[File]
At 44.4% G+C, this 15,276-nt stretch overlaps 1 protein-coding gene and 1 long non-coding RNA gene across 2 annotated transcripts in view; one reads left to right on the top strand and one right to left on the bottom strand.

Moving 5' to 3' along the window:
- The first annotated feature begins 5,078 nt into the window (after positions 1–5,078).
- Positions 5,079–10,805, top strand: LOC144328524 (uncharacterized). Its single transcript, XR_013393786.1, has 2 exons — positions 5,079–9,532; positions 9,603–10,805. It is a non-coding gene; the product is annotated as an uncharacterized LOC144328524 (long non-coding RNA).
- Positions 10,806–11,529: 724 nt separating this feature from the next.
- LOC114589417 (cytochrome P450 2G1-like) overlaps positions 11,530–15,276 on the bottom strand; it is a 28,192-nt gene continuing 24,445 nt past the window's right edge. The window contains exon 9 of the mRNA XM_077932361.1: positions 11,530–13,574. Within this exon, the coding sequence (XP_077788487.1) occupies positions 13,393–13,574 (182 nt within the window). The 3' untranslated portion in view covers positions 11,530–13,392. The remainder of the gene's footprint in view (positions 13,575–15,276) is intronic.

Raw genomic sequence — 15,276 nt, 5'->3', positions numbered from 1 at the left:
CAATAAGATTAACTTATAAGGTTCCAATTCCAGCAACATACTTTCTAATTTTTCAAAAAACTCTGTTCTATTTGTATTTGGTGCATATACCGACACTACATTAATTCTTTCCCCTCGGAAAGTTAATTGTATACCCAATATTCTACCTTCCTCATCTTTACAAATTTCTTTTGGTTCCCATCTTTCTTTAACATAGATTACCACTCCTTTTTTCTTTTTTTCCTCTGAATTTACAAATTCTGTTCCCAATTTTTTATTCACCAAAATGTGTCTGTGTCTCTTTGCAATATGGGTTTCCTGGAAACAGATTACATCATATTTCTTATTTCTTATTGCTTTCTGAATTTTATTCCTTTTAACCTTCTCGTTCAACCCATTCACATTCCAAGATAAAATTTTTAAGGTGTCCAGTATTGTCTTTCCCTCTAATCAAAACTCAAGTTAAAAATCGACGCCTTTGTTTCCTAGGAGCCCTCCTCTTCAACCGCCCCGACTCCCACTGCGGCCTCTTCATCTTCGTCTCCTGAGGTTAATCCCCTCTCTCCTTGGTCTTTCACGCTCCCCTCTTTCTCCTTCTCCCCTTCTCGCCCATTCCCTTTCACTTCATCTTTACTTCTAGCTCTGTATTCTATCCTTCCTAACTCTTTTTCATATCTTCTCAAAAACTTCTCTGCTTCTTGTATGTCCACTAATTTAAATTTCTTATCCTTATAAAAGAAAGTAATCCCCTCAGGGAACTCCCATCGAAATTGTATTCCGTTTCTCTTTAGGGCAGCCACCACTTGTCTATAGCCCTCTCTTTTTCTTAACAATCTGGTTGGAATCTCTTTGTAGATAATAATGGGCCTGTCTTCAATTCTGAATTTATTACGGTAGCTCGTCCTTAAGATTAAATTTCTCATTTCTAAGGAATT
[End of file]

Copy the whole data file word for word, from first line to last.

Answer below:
At 44.4% G+C, this 15,276-nt stretch overlaps 1 protein-coding gene and 1 long non-coding RNA gene across 2 annotated transcripts in view; one reads left to right on the top strand and one right to left on the bottom strand.

Moving 5' to 3' along the window:
- The first annotated feature begins 5,078 nt into the window (after positions 1–5,078).
- Positions 5,079–10,805, top strand: LOC144328524 (uncharacterized). Its single transcript, XR_013393786.1, has 2 exons — positions 5,079–9,532; positions 9,603–10,805. It is a non-coding gene; the product is annotated as an uncharacterized LOC144328524 (long non-coding RNA).
- Positions 10,806–11,529: 724 nt separating this feature from the next.
- LOC114589417 (cytochrome P450 2G1-like) overlaps positions 11,530–15,276 on the bottom strand; it is a 28,192-nt gene continuing 24,445 nt past the window's right edge. The window contains exon 9 of the mRNA XM_077932361.1: positions 11,530–13,574. Within this exon, the coding sequence (XP_077788487.1) occupies positions 13,393–13,574 (182 nt within the window). The 3' untranslated portion in view covers positions 11,530–13,392. The remainder of the gene's footprint in view (positions 13,575–15,276) is intronic.

Raw genomic sequence — 15,276 nt, 5'->3', positions numbered from 1 at the left:
CAATAAGATTAACTTATAAGGTTCCAATTCCAGCAACATACTTTCTAATTTTTCAAAAAACTCTGTTCTATTTGTATTTGGTGCATATACCGACACTACATTAATTCTTTCCCCTCGGAAAGTTAATTGTATACCCAATATTCTACCTTCCTCATCTTTACAAATTTCTTTTGGTTCCCATCTTTCTTTAACATAGATTACCACTCCTTTTTTCTTTTTTTCCTCTGAATTTACAAATTCTGTTCCCAATTTTTTATTCACCAAAATGTGTCTGTGTCTCTTTGCAATATGGGTTTCCTGGAAACAGATTACATCATATTTCTTATTTCTTATTGCTTTCTGAATTTTATTCCTTTTAACCTTCTCGTTCAACCCATTCACATTCCAAGATAAAATTTTTAAGGTGTCCAGTATTGTCTTTCCCTCTAATCAAAACTCAAGTTAAAAATCGACGCCTTTGTTTCCTAGGAGCCCTCCTCTTCAACCGCCCCGACTCCCACTGCGGCCTCTTCATCTTCGTCTCCTGAGGTTAATCCCCTCTCTCCTTGGTCTTTCACGCTCCCCTCTTTCTCCTTCTCCCCTTCTCGCCCATTCCCTTTCACTTCATCTTTACTTCTAGCTCTGTATTCTATCCTTCCTAACTCTTTTTCATATCTTCTCAAAAACTTCTCTGCTTCTTGTATGTCCACTAATTTAAATTTCTTATCCTTATAAAAGAAAGTAATCCCCTCAGGGAACTCCCATCGAAATTGTATTCCGTTTCTCTTTAGGGCAGCCACCACTTGTCTATAGCCCTCTCTTTTTCTTAACAATCTGGTTGGAATCTCTTTGTAGATAATAATGGGCCTGTCTTCAATTCTGAATTTATTACGGTAGCTCGTCCTTAAGATTAAATTTCTCATTTCTAAGGAATT